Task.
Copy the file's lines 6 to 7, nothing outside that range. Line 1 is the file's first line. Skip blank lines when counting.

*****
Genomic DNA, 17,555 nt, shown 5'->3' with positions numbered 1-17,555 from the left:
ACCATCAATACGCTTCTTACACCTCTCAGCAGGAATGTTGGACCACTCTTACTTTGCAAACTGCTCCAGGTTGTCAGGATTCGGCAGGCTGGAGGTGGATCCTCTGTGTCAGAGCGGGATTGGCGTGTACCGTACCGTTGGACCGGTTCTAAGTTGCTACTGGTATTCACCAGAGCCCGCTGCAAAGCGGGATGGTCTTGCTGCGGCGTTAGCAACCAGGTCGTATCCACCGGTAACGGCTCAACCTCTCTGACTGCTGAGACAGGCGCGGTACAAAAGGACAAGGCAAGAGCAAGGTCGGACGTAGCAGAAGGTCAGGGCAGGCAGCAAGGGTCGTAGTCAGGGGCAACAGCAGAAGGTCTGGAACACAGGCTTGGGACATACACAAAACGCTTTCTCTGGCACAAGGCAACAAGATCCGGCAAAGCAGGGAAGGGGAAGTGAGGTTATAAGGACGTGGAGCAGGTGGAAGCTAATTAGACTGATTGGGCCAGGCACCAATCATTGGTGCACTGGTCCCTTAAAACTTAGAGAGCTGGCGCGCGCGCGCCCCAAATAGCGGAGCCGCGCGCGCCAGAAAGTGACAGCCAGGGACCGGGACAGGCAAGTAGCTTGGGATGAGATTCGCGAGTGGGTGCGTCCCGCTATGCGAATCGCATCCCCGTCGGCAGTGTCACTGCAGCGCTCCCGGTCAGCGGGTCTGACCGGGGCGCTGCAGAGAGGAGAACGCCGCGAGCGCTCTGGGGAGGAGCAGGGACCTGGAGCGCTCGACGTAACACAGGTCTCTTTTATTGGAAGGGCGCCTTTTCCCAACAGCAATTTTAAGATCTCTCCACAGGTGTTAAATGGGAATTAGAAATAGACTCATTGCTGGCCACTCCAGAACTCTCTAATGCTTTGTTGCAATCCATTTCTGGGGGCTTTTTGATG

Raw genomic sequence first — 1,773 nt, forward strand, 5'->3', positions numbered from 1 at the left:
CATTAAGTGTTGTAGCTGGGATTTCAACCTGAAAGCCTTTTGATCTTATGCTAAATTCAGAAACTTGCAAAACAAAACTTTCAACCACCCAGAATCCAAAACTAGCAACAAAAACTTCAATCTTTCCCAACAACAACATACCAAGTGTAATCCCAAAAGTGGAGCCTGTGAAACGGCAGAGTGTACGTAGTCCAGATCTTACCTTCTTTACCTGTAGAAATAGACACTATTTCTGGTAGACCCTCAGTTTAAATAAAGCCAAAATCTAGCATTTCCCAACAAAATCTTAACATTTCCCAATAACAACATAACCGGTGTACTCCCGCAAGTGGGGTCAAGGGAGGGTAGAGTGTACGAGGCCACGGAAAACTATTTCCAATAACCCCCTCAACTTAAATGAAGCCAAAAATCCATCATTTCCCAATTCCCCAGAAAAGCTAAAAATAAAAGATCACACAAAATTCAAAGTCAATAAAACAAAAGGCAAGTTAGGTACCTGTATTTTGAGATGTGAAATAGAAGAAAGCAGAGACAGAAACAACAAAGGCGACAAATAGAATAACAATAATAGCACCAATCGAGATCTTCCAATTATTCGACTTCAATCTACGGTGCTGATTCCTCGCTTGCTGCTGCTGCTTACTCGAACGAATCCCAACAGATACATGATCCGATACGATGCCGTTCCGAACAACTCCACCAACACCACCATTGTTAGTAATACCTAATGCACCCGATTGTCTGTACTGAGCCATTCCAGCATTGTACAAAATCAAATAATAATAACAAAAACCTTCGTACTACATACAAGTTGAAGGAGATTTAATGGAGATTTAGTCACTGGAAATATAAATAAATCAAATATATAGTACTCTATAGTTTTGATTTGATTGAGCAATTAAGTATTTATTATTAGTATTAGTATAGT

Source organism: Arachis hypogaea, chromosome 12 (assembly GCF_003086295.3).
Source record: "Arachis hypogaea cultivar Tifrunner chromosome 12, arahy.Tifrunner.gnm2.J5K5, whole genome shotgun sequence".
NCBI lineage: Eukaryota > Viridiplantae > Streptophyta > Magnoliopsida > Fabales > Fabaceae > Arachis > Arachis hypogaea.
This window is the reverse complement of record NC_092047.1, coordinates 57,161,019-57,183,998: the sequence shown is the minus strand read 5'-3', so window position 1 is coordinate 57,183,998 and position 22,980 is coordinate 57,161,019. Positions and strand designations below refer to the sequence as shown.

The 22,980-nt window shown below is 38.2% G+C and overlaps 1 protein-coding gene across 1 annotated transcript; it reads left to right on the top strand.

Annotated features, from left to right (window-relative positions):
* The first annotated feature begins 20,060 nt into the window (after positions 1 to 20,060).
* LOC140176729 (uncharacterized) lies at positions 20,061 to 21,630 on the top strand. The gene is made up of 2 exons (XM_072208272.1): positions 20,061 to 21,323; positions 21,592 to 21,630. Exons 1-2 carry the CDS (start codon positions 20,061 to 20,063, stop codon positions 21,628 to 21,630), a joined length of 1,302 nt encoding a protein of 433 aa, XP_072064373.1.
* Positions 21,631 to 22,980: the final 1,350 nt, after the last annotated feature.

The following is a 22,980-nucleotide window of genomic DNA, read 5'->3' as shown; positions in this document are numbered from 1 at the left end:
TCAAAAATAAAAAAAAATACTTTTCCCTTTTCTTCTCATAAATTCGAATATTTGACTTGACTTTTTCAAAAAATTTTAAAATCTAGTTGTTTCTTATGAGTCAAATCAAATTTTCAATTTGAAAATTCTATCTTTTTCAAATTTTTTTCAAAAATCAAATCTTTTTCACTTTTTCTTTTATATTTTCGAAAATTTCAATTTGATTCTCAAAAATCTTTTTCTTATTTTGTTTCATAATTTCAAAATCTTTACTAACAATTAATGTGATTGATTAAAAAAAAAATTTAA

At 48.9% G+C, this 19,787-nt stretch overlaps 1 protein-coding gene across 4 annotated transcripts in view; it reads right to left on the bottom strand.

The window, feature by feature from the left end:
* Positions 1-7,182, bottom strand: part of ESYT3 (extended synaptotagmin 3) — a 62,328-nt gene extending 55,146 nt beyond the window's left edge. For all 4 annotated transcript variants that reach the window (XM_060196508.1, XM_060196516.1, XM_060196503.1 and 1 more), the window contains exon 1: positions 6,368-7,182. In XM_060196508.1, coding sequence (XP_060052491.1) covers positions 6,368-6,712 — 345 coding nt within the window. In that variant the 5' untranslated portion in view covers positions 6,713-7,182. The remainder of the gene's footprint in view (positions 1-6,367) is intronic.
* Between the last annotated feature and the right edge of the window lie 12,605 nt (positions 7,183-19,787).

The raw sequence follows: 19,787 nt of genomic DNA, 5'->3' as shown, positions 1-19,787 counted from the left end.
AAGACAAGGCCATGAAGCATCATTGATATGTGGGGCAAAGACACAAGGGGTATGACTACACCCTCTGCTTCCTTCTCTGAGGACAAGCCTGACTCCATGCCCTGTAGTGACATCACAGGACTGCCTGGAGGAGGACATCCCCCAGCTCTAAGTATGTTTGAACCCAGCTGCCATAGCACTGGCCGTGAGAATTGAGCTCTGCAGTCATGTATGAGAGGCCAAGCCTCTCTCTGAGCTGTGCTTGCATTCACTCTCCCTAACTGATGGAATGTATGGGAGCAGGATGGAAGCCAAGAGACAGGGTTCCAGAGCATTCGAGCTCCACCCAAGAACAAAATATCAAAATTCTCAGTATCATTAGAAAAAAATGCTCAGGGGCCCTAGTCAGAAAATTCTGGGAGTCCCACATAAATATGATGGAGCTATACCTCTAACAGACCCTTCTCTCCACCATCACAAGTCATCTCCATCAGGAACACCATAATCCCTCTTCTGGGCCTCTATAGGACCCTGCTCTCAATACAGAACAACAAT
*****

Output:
Source record: "Arachis hypogaea cultivar Tifrunner chromosome 12, arahy.Tifrunner.gnm2.J5K5, whole genome shotgun sequence".
NCBI lineage: Eukaryota > Viridiplantae > Streptophyta > Magnoliopsida > Fabales > Fabaceae > Arachis > Arachis hypogaea.